How can we measure the predictability or the sophistication of a threat actor? (i.e. more than 80 per cent of our hypotheses on this threat actor were correct; or less than five per cent were correct, so clearly this threat actor changes tactics and is unpredictable.)
What the STIX 2.1 Opinion Object permits
The STIX 2.1 Opinion Object is the entity that gets the closest to being something that can be used to structure hypothesis testing.
The Opinion Object is able to express ‘agreements’ or ‘disagreements’ about other STIX entities or relationships. However, it is clear that it is not meant to be expanded beyond its current form based on the below limitations:
The current Opinion Object specification does not address how the community should use and apply the Opinion Object. As we have discovered, while STIX is very flexible, analysts from the same team may end up modelling the same dataset or intrusion set differently.
One of the largest caveats of the Opinion Object is that sharing communities are still encouraged to provide clear guidelines to their constituents regarding best practice for the use of the Opinion Object. This means there is no fundamental agreement on when and how to best use this Object.
The Opinion Object does not apply any additional structure beyond a free-text ‘explanation’ as to why an author has an opinion in the first place.
There is no way to consistently track or see patterns in ‘explanations’ for Opinions over time
It is clear that the STIX 2.1 Opinion Object cannot be used to structure hypothesis testing. It’s also clear that there is a need for a new object that would be able to do this.
The Opinion Object introduces a free-text explanation for the reason why the consumer/producer has this opinion. There is a need for objects that rely on a free-text field. However, for the purpose of structuring ACH, we felt like there was a need for a new object.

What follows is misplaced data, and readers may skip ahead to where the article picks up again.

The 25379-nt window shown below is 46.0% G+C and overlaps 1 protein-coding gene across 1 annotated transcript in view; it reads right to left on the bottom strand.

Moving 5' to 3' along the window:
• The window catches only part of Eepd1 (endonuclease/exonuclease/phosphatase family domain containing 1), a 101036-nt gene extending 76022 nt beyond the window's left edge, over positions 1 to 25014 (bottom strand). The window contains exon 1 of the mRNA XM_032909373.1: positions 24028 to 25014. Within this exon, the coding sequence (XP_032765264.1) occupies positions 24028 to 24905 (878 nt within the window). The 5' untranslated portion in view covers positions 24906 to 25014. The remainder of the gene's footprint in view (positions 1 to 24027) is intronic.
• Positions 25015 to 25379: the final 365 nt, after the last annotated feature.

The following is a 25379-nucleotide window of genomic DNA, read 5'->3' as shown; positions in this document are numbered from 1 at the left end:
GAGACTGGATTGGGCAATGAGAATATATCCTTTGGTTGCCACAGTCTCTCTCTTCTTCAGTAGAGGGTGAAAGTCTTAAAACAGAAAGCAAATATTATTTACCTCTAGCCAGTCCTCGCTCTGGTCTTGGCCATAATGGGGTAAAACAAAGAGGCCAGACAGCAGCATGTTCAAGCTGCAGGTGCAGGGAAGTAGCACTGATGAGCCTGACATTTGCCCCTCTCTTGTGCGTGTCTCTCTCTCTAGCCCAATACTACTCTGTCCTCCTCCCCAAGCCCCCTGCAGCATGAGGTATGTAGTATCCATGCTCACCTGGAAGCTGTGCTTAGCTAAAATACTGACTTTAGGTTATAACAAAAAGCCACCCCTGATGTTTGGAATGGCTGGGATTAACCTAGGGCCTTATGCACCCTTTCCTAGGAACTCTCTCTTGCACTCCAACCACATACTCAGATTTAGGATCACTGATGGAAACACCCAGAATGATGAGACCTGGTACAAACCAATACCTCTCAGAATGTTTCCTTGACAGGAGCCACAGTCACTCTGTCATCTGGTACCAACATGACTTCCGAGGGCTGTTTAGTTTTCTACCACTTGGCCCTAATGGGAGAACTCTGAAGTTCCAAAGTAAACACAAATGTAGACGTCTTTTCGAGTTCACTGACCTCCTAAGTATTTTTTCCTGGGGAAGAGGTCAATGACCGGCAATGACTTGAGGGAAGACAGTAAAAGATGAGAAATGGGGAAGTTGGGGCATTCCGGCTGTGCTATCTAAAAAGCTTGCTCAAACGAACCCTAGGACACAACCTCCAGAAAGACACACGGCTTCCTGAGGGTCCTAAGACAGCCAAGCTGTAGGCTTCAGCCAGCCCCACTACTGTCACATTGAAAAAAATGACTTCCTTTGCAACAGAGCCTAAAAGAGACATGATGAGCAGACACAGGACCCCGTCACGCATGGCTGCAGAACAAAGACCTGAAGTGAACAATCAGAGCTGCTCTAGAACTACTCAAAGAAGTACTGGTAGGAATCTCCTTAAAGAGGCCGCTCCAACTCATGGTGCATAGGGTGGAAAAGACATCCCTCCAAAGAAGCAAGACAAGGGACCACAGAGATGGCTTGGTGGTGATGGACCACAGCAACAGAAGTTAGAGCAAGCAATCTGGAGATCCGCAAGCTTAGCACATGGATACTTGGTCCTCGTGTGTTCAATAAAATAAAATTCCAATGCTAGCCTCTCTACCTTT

The Opinion Object -Limitations and the argument for a new entity
The Opinion Object focuses on validating intelligence from various sources, but only in a free-text, non-evidence-based fashion.
Being able to have an entity with the sole purpose of relaying an analysts’ thoughts and opinions about an entity or a relationship in a free-text fashion is useful. But that is the minimum needed.
In addition to validating a source of commercial data, it’s clear that there is a need to be able to structure evidence in support of a hypothesis and to be able to structure this process of conducting ACH.
Producers and consumers of CTI practice hypothesis testing to seek attribution of a threat actor, or to better understand an emerging threat. At the moment, STIX has no way to structure this thought process or the evidence that supports one hypothesis over others.
In part 3 of this blog series we will explore what characteristics makes a new entity viable for representing ACH.